The European central bank (ECB) again makes clear that it still has artillery to deal with the crisis that is hitting Europe as a result of the coronavirus. Another thing is how and when you will use it. The entity held its monthly meeting this Thursday and at the end has announced several developments in its action plan to continue injecting liquidity into the regional banking system and making money available to companies and families. Broadly speaking, the entity maintains interest rates unchanged, launches new liquidity auctions for banks and qualifies the time horizon of its asset purchase program against the Covid-19 pandemic (PEPP, which was limited to 2020 and will now be linked to the duration of the crisis. Precisely the duration and the severity of the crisis is the main concern of the organism. According to its current forecasts, the Covid-19 will cause a drop of between 5% and 12% in the Eurozone economy this year. Recovery will come later, although “it is very difficult to make predictions,” as he has repeatedly reiterated. Christine Lagarde, president of the entity, at the press conference after the meeting. Everything will depend, as indicated, on the duration of the pandemic and the success of the measures countries are taking to deal with it. As regards the ECB, its strategy is to guarantee liquidity, promote the flow of credit to the economy and protect the financial stability of the system. And in this strategy, banks occupy a central place, since they are the safe-conduct to send money to companies and families in “all countries”. Hence, the main novelties of the meeting directly affect the banking sector. In the words of Paul Diggle, chief economist at Aberdeen Standard Investments, “the ECB has expanded the size of its cheap lending program to the banking sector, and has lowered the interest rate at which banks can borrow to -1%. If you think about it, this This last fact is really remarkable: Eurozone banks are receiving 1% for taking money from the ECB and lending it to companies and households. In reality, this negative rate is a direct subsidy to banks instead of a measure that generates adverse consequences for the sector, as many fear “.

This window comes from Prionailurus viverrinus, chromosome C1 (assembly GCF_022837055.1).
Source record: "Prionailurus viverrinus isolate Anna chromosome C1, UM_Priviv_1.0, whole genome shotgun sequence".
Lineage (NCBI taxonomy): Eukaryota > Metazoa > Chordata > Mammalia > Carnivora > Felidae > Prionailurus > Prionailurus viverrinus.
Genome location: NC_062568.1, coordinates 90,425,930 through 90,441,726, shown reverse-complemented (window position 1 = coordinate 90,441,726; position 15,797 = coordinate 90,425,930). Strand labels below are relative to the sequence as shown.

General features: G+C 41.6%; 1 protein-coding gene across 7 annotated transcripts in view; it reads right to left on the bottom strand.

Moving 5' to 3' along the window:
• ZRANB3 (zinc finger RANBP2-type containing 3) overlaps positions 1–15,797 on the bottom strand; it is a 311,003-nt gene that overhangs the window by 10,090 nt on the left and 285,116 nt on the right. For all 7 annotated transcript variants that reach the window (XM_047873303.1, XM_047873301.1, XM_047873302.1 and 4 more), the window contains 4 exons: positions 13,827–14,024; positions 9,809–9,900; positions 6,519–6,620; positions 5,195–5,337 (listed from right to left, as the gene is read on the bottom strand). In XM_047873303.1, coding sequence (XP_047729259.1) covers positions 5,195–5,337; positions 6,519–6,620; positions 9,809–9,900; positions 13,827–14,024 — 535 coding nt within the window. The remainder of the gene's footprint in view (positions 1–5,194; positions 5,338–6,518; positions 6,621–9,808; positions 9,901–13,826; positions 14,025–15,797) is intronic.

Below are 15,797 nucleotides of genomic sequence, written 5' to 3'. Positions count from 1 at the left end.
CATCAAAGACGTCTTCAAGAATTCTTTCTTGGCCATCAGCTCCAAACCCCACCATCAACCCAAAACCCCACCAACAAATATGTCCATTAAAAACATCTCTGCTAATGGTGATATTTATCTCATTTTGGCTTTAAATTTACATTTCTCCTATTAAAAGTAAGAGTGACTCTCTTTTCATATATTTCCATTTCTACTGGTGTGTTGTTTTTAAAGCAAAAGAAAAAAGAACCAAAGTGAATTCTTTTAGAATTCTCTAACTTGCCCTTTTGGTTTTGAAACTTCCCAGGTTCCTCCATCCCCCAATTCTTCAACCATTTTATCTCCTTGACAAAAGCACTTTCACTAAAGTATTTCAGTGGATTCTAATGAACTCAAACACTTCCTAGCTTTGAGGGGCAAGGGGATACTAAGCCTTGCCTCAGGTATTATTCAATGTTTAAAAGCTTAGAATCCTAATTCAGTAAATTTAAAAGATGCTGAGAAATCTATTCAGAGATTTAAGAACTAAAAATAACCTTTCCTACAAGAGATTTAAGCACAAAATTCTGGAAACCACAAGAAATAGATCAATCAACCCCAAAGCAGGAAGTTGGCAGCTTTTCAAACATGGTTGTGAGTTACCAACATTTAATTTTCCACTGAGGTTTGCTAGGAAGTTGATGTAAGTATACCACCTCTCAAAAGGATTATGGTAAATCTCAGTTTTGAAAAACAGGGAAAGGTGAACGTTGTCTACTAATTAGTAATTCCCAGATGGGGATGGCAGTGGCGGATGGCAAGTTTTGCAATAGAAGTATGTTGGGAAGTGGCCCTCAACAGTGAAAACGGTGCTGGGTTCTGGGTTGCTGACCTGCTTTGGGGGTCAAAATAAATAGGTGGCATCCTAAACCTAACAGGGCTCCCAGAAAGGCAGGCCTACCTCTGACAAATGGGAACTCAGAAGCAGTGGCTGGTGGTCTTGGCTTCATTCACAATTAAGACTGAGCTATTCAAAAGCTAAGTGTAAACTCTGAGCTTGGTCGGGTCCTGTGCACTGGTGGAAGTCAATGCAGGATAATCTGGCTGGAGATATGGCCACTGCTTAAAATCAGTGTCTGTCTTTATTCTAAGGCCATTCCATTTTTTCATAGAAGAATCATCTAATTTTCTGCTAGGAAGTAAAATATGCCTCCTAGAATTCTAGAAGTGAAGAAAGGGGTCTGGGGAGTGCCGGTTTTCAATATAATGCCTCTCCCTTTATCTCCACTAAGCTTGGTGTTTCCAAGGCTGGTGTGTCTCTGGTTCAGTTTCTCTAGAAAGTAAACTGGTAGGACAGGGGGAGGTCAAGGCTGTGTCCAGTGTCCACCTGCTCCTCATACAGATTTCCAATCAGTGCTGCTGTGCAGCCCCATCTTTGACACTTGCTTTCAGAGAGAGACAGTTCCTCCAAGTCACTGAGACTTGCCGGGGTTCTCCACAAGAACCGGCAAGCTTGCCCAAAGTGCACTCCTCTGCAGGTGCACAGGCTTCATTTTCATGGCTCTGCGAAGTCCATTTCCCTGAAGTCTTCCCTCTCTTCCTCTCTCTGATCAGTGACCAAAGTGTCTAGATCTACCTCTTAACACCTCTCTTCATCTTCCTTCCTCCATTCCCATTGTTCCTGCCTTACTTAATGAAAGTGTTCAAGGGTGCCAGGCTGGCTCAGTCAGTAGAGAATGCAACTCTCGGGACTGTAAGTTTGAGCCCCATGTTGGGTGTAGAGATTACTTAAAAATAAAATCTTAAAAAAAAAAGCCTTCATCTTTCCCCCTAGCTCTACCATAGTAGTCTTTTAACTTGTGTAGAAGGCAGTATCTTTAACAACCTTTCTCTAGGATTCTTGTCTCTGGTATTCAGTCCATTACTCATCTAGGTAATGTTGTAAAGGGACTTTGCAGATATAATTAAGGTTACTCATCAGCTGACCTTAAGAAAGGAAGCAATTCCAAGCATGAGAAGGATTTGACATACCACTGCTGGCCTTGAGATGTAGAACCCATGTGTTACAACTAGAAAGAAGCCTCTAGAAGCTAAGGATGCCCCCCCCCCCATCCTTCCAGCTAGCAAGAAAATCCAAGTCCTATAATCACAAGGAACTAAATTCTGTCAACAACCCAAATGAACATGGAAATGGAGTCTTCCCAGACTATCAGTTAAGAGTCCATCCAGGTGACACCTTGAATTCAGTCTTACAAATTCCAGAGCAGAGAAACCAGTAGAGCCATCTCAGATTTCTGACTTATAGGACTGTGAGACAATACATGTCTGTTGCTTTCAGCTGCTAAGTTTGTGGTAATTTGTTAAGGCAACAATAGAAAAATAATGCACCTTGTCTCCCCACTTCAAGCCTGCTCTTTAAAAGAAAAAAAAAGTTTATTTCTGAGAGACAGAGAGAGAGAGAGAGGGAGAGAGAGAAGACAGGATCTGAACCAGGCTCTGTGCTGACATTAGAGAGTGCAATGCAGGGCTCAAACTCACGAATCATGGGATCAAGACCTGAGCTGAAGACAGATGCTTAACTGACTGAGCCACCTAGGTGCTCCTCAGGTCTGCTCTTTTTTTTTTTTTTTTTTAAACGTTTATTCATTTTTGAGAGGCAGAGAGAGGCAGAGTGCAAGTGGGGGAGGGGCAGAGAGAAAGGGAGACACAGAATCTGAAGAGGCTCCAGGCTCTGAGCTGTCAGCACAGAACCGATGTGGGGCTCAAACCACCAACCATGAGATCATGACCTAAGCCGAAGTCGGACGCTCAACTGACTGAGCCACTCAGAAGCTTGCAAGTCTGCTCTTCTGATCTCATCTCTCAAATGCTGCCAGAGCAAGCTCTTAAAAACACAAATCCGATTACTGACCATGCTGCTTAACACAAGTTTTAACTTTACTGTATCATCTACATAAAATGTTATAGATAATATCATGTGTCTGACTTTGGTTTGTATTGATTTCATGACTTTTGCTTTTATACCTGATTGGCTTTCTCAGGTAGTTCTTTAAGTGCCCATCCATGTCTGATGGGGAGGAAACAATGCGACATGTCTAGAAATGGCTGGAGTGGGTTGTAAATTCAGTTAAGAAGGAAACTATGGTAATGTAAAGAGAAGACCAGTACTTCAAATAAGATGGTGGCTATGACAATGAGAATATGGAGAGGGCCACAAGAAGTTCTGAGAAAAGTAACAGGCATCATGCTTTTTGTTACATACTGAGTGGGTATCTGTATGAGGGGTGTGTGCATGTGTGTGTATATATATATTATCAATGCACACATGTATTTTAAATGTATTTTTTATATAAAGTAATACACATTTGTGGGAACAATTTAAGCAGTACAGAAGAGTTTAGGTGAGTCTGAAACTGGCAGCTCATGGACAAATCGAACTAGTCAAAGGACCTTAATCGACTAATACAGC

In this context, the ECB has announced a new round of long-term refinancing operations against the pandemic, called PELTRO. In total, seven operations will be carried out that will begin in May this year and will expire between June and September 2021. Interest will be 25 basis points lower than the main interest rate of refinancing operations, currently located at 0%. This means that banks will charge 0.25% to the ECB for the funds they borrow in these liquidity operations. This auction round joins the weekly LTRO that the ECB announced in March and that will end in June, with an interest rate of -0.5%. On the other hand, the monetary authority has decided to further improve the conditions of the third program of long-term refinancing operations with a specific objective (TLTRO-III). Now, the interest rate for the auctions that will take place between June 2020 and June 2021 will be 50 basis points lower than the average rate applied in the ECB’s refinancing operations. This means that banks will earn 0.50% interest on the money they borrow from the ECB under these operations, since the reference interest rate is 0%. For those entities whose eligible loans exceed a reference value, the rate applied to the TLTRO-III will be lower. Specifically, up to 50 basis points may be placed below the average rate of the deposit facility rate in force during each TLTRO round. Effectively, this means that banks will charge up to 1% to borrow from the ECB, since the deposit facility is located at -0.5%. interest rates, the entity maintains the reference rates for its refinancing operations unchanged at 0%, while the deposit facility rate will continue at -0.50% and the loan facility rate at 0.25%.
The institution chaired by Christine Lagarde is playing a fundamental role in the European strategy to face the economic impact of the coronavirus. The initiatives launched since March have served to send a message of support and relief to the markets, in the face of divergences within the European Commission to carry out concrete and coordinated measures among the affected countries. In the first weeks of the crisis, the ECB launched a Pandemic Emergency Procurement Program (PEPP) valued at $ 750 billion, expanded its purchasing program to an additional $ 120 billion, improved conditions of the liquidity injections it will carry out in June and established a weekly open bar of money. To all these measures are added the changes announced this Thursday, although their scope has not been sufficient to alleviate the poor macroeconomic data. As published this Thursday, the GDP of Spain it has contracted 5.2% in the first quarter of the year compared to the previous quarter, the biggest drop in the INE’s historical series, and the same has happened in France, where its economy fell by 5.8% between January and March, the largest decline since the historical series was created in 1949. At European level, gross domestic product of the euro area fell 3.8% in the first quarter compared to the previous three months and within the European Union, the contraction reached a record 3.5%.
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